South Africa's 4-8-4 'Red Devil' steams again

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South African Red Devil 4-8-4 No. 3450 steams near Robertson, South Africa, on July 14 with its first public trip in 14 years.
Peter Rogers
CAPE TOWN, South Africa — South Africa's Red Devil celebrity steam locomotive is back on the main line after a major overhaul — the first time the locomotive has been used in 14 years.

The unique Class 26 4-8-4 No. 3450 Red Devil returned to the main line after overhaul with a test run on July 3. Cape Town-based steam tourist train operator Ceres Rail funded a four-month long overhaul and restoration on the locomotive. Red Devil had a total repaint into the signature vermillion red livery that gives it its nickname.

Henschel, in Kassel, West Germany, built the locomotive in 1953 as a Class 25NC, and was overhauled in 1981 in an attempt to show that reciprocating steam power had a viable future. The modifications made for the tests were based upon development work undertaken by Argentine engineer L.D. Porta and aimed to increase the amount of steam available while reducing the amount of fuel required. They included conversion to a coal gas-producing fire box, the fitting of a new Lempor exhaust and improved lubrication. Tests between 1981 and 1984 showed that compared to an unmodified Class 25NC, the new Class 26 used 28 percent less coal and 30 percent less water while increasing power output by up to 43 percent. Despite these positive results no further locomotives were converted with new diesel and electric engines being bought instead.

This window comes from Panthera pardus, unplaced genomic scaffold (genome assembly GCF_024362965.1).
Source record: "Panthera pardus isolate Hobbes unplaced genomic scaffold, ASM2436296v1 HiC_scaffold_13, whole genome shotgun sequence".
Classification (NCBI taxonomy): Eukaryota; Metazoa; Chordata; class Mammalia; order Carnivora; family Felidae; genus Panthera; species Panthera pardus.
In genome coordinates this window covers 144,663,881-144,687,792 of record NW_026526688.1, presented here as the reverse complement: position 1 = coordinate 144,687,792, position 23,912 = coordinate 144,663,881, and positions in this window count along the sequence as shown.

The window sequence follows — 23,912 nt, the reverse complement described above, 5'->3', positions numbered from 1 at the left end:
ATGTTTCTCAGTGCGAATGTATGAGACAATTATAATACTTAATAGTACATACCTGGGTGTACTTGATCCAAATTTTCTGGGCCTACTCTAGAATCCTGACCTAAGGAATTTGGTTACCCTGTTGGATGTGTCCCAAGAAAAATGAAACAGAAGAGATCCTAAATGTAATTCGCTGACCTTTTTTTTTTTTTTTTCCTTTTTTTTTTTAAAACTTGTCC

The locomotive had been stored since 2004 at Monument station in Cape Town owned by the Transnet Heritage Foundation, but was in the care of local railfans. The locomotive remains the property of Transnet but is now leased to Ceres Rail which will use it to operate special trains between Cape Town and Robertson in the Western Cape wine region — the first trip was just ten days after the initial test run.

More information is available online.
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